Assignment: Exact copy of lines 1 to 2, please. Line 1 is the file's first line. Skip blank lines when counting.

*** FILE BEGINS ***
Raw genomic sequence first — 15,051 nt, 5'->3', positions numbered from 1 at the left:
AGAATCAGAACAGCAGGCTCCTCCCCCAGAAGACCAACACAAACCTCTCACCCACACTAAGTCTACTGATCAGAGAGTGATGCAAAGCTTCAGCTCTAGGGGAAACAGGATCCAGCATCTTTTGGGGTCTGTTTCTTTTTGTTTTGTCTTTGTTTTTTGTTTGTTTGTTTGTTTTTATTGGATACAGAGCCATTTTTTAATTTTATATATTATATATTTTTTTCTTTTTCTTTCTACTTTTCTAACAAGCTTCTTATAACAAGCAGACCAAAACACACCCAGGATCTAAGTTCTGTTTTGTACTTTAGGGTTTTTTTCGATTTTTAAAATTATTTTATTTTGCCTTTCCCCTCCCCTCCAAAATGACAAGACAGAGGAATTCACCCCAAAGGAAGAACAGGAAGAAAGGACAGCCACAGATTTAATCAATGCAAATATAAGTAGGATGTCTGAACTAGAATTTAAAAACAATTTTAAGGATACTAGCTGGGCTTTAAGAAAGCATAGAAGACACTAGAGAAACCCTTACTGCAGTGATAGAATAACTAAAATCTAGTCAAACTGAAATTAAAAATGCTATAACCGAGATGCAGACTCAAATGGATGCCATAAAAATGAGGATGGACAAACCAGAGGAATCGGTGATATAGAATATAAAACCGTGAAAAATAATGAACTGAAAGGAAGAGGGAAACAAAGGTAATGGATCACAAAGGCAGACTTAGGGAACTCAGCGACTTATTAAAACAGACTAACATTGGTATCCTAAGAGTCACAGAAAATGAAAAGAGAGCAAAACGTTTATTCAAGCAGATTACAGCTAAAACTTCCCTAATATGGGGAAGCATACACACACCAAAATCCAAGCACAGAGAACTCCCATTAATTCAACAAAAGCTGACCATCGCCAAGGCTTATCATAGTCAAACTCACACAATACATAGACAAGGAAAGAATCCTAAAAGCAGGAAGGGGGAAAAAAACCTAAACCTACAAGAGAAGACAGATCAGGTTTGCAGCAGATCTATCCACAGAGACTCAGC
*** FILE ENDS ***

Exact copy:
Raw genomic sequence first — 15,051 nt, 5'->3', positions numbered from 1 at the left:
AGAATCAGAACAGCAGGCTCCTCCCCCAGAAGACCAACACAAACCTCTCACCCACACTAAGTCTACTGATCAGAGAGTGATGCAAAGCTTCAGCTCTAGGGGAAACAGGATCCAGCATCTTTTGGGGTCTGTTTCTTTTTGTTTTGTCTTTGTTTTTTGTTTGTTTGTTTGTTTTTATTGGATACAGAGCCATTTTTTAATTTTATATATTATATATTTTTTTCTTTTTCTTTCTACTTTTCTAACAAGCTTCTTATAACAAGCAGACCAAAACACACCCAGGATCTAAGTTCTGTTTTGTACTTTAGGGTTTTTTTCGATTTTTAAAATTATTTTATTTTGCCTTTCCCCTCCCCTCCAAAATGACAAGACAGAGGAATTCACCCCAAAGGAAGAACAGGAAGAAAGGACAGCCACAGATTTAATCAATGCAAATATAAGTAGGATGTCTGAACTAGAATTTAAAAACAATTTTAAGGATACTAGCTGGGCTTTAAGAAAGCATAGAAGACACTAGAGAAACCCTTACTGCAGTGATAGAATAACTAAAATCTAGTCAAACTGAAATTAAAAATGCTATAACCGAGATGCAGACTCAAATGGATGCCATAAAAATGAGGATGGACAAACCAGAGGAATCGGTGATATAGAATATAAAACCGTGAAAAATAATGAACTGAAAGGAAGAGGGAAACAAAGGTAATGGATCACAAAGGCAGACTTAGGGAACTCAGCGACTTATTAAAACAGACTAACATTGGTATCCTAAGAGTCACAGAAAATGAAAAGAGAGCAAAACGTTTATTCAAGCAGATTACAGCTAAAACTTCCCTAATATGGGGAAGCATACACACACCAAAATCCAAGCACAGAGAACTCCCATTAATTCAACAAAAGCTGACCATCGCCAAGGCTTATCATAGTCAAACTCACACAATACATAGACAAGGAAAGAATCCTAAAAGCAGGAAGGGGGAAAAAAACCTAAACCTACAAGAGAAGACAGATCAGGTTTGCAGCAGATCTATCCACAGAGACTCAGC